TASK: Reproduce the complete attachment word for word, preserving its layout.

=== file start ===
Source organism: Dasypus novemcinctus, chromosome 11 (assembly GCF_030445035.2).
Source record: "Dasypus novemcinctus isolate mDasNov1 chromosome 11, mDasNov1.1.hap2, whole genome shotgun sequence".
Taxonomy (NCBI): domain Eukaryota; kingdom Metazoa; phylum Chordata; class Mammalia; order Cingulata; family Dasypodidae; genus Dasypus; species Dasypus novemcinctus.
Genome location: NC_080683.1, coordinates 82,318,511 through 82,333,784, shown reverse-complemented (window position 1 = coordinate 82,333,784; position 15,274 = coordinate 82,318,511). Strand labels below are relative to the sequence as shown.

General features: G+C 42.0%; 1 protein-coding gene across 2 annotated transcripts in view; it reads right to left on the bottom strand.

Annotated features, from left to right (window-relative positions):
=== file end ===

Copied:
Source organism: Dasypus novemcinctus, chromosome 11 (assembly GCF_030445035.2).
Source record: "Dasypus novemcinctus isolate mDasNov1 chromosome 11, mDasNov1.1.hap2, whole genome shotgun sequence".
Taxonomy (NCBI): domain Eukaryota; kingdom Metazoa; phylum Chordata; class Mammalia; order Cingulata; family Dasypodidae; genus Dasypus; species Dasypus novemcinctus.
Genome location: NC_080683.1, coordinates 82,318,511 through 82,333,784, shown reverse-complemented (window position 1 = coordinate 82,333,784; position 15,274 = coordinate 82,318,511). Strand labels below are relative to the sequence as shown.

General features: G+C 42.0%; 1 protein-coding gene across 2 annotated transcripts in view; it reads right to left on the bottom strand.

Annotated features, from left to right (window-relative positions):